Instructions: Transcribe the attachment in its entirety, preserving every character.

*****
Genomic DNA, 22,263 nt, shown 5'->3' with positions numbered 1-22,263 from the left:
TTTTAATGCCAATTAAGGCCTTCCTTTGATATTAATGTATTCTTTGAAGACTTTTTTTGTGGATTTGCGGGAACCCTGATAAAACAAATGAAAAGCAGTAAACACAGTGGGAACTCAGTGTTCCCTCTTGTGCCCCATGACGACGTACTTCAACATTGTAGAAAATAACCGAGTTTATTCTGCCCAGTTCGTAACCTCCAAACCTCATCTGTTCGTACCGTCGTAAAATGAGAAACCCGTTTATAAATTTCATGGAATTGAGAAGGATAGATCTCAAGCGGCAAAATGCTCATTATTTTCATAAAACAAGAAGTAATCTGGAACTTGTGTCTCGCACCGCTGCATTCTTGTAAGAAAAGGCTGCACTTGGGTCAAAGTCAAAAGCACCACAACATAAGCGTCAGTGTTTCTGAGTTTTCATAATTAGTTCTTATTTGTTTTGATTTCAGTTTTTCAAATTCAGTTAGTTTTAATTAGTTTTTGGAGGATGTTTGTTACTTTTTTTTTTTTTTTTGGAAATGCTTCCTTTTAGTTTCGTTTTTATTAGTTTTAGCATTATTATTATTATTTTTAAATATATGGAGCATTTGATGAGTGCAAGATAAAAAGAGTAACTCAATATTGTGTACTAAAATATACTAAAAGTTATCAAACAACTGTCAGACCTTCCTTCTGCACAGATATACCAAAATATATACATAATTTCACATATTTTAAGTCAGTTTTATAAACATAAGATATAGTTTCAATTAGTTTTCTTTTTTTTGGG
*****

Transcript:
Genomic DNA, 22,263 nt, shown 5'->3' with positions numbered 1-22,263 from the left:
TTTTAATGCCAATTAAGGCCTTCCTTTGATATTAATGTATTCTTTGAAGACTTTTTTTGTGGATTTGCGGGAACCCTGATAAAACAAATGAAAAGCAGTAAACACAGTGGGAACTCAGTGTTCCCTCTTGTGCCCCATGACGACGTACTTCAACATTGTAGAAAATAACCGAGTTTATTCTGCCCAGTTCGTAACCTCCAAACCTCATCTGTTCGTACCGTCGTAAAATGAGAAACCCGTTTATAAATTTCATGGAATTGAGAAGGATAGATCTCAAGCGGCAAAATGCTCATTATTTTCATAAAACAAGAAGTAATCTGGAACTTGTGTCTCGCACCGCTGCATTCTTGTAAGAAAAGGCTGCACTTGGGTCAAAGTCAAAAGCACCACAACATAAGCGTCAGTGTTTCTGAGTTTTCATAATTAGTTCTTATTTGTTTTGATTTCAGTTTTTCAAATTCAGTTAGTTTTAATTAGTTTTTGGAGGATGTTTGTTACTTTTTTTTTTTTTTTTGGAAATGCTTCCTTTTAGTTTCGTTTTTATTAGTTTTAGCATTATTATTATTATTTTTAAATATATGGAGCATTTGATGAGTGCAAGATAAAAAGAGTAACTCAATATTGTGTACTAAAATATACTAAAAGTTATCAAACAACTGTCAGACCTTCCTTCTGCACAGATATACCAAAATATATACATAATTTCACATATTTTAAGTCAGTTTTATAAACATAAGATATAGTTTCAATTAGTTTTCTTTTTTTTGGG